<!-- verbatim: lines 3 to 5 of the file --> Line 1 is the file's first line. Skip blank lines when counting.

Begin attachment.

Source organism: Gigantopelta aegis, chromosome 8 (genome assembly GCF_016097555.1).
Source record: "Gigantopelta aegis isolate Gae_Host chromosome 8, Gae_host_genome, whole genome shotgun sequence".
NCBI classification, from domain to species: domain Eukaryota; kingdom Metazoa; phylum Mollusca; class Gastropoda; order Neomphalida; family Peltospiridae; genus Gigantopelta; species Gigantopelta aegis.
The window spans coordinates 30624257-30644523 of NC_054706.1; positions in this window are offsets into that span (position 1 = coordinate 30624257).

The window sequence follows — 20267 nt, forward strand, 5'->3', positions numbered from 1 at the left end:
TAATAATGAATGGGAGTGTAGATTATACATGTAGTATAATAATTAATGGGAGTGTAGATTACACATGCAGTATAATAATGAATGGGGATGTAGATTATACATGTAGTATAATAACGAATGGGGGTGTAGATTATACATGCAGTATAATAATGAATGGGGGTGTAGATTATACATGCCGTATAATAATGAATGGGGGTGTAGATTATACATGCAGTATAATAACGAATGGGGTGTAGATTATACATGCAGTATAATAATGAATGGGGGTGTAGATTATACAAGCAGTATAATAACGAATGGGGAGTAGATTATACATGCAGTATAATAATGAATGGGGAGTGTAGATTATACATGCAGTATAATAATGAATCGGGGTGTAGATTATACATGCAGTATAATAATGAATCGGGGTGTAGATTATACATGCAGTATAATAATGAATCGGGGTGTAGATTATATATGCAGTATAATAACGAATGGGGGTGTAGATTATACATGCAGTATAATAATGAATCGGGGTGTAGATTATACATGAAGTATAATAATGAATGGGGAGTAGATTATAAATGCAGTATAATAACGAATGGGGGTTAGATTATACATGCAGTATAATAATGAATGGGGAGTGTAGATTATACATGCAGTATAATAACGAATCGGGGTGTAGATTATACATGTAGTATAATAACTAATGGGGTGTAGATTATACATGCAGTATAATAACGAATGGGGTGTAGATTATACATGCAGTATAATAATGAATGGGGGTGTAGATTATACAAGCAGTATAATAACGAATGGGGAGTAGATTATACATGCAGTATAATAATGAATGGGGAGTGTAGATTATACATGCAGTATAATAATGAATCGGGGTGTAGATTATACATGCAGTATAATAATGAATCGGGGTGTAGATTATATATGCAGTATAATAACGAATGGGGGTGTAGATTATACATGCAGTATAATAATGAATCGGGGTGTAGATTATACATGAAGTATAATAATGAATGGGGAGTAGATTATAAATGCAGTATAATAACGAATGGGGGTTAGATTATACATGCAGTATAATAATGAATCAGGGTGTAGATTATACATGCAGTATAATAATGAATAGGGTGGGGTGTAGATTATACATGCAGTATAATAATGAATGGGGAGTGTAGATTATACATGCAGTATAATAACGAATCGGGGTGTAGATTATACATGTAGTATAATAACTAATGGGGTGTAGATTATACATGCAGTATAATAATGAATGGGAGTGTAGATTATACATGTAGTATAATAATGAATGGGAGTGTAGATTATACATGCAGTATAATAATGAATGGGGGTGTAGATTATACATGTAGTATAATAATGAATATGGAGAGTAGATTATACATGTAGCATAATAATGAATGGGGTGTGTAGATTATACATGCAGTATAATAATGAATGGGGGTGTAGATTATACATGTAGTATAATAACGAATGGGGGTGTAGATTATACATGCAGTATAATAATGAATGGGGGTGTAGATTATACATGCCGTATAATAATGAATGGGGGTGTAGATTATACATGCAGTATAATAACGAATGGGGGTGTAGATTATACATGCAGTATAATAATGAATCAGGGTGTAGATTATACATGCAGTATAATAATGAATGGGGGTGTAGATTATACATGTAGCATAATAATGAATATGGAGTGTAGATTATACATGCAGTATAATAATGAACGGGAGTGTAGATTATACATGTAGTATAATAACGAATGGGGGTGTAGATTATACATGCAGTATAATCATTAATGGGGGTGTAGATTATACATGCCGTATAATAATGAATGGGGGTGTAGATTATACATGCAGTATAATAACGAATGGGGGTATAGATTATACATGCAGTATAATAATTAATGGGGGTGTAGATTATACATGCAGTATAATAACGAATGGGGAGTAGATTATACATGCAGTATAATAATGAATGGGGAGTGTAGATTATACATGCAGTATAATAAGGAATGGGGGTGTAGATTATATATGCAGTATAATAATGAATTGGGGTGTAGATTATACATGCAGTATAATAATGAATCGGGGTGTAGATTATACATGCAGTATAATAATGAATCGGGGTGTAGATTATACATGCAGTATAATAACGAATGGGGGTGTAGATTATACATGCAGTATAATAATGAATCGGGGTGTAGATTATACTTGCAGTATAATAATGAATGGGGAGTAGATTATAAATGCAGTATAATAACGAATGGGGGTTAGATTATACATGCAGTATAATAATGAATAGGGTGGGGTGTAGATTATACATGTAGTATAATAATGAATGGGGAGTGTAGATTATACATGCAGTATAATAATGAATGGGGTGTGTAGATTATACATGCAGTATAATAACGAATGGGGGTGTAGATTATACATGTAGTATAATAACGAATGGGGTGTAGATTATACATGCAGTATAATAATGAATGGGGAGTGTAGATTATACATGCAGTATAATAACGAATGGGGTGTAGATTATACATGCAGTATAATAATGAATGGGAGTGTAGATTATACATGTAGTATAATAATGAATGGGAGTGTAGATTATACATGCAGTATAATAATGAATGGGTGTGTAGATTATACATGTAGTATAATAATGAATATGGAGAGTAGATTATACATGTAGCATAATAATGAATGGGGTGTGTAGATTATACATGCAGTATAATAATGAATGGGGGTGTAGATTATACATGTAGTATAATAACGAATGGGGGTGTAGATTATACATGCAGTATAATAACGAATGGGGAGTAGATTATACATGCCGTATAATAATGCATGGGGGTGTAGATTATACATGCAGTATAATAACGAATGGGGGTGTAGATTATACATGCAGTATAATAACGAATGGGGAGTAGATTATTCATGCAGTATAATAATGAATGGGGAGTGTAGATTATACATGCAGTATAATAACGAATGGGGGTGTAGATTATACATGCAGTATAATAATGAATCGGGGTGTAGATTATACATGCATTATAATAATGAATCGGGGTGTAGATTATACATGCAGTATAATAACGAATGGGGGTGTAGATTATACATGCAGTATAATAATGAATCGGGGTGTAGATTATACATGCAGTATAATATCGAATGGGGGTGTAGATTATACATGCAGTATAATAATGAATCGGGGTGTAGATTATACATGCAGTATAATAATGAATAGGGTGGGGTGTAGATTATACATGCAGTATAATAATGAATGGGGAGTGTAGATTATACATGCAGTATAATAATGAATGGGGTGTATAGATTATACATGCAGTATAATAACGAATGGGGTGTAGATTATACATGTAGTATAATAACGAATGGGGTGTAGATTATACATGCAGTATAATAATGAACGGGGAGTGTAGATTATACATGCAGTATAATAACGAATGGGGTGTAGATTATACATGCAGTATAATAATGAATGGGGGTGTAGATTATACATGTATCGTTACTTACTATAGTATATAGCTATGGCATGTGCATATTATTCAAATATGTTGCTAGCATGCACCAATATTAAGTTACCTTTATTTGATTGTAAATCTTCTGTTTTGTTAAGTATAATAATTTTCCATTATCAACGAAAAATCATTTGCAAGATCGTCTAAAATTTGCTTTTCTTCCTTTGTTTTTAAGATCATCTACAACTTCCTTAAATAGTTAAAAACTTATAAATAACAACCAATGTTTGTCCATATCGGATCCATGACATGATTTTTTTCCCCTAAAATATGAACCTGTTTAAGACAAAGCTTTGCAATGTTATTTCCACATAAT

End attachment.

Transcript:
NCBI classification, from domain to species: domain Eukaryota; kingdom Metazoa; phylum Mollusca; class Gastropoda; order Neomphalida; family Peltospiridae; genus Gigantopelta; species Gigantopelta aegis.
The window spans coordinates 30624257-30644523 of NC_054706.1; positions in this window are offsets into that span (position 1 = coordinate 30624257).

The window sequence follows — 20267 nt, forward strand, 5'->3', positions numbered from 1 at the left end: